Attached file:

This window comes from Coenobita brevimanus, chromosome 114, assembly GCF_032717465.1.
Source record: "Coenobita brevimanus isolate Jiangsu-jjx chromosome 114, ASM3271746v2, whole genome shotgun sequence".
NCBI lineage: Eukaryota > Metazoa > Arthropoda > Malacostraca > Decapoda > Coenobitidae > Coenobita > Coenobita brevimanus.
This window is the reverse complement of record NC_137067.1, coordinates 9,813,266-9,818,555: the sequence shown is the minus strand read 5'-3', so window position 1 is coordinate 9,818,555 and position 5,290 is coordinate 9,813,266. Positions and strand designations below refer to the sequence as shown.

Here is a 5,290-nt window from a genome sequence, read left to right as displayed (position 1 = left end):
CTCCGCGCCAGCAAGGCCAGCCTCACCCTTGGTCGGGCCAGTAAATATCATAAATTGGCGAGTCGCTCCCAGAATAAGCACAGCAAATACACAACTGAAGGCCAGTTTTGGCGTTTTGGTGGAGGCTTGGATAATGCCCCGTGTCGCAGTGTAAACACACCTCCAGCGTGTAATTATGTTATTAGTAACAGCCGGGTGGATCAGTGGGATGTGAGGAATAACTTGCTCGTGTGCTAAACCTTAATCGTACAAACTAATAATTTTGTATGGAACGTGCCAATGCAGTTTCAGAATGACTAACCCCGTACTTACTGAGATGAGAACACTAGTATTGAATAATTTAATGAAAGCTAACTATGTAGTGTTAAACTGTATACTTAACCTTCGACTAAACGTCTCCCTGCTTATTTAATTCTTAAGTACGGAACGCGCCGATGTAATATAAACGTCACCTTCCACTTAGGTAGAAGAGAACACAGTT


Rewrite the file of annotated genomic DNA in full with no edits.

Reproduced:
This window comes from Coenobita brevimanus, chromosome 114, assembly GCF_032717465.1.
Source record: "Coenobita brevimanus isolate Jiangsu-jjx chromosome 114, ASM3271746v2, whole genome shotgun sequence".
NCBI lineage: Eukaryota > Metazoa > Arthropoda > Malacostraca > Decapoda > Coenobitidae > Coenobita > Coenobita brevimanus.
This window is the reverse complement of record NC_137067.1, coordinates 9,813,266-9,818,555: the sequence shown is the minus strand read 5'-3', so window position 1 is coordinate 9,818,555 and position 5,290 is coordinate 9,813,266. Positions and strand designations below refer to the sequence as shown.

Here is a 5,290-nt window from a genome sequence, read left to right as displayed (position 1 = left end):
CTCCGCGCCAGCAAGGCCAGCCTCACCCTTGGTCGGGCCAGTAAATATCATAAATTGGCGAGTCGCTCCCAGAATAAGCACAGCAAATACACAACTGAAGGCCAGTTTTGGCGTTTTGGTGGAGGCTTGGATAATGCCCCGTGTCGCAGTGTAAACACACCTCCAGCGTGTAATTATGTTATTAGTAACAGCCGGGTGGATCAGTGGGATGTGAGGAATAACTTGCTCGTGTGCTAAACCTTAATCGTACAAACTAATAATTTTGTATGGAACGTGCCAATGCAGTTTCAGAATGACTAACCCCGTACTTACTGAGATGAGAACACTAGTATTGAATAATTTAATGAAAGCTAACTATGTAGTGTTAAACTGTATACTTAACCTTCGACTAAACGTCTCCCTGCTTATTTAATTCTTAAGTACGGAACGCGCCGATGTAATATAAACGTCACCTTCCACTTAGGTAGAAGAGAACACAGTT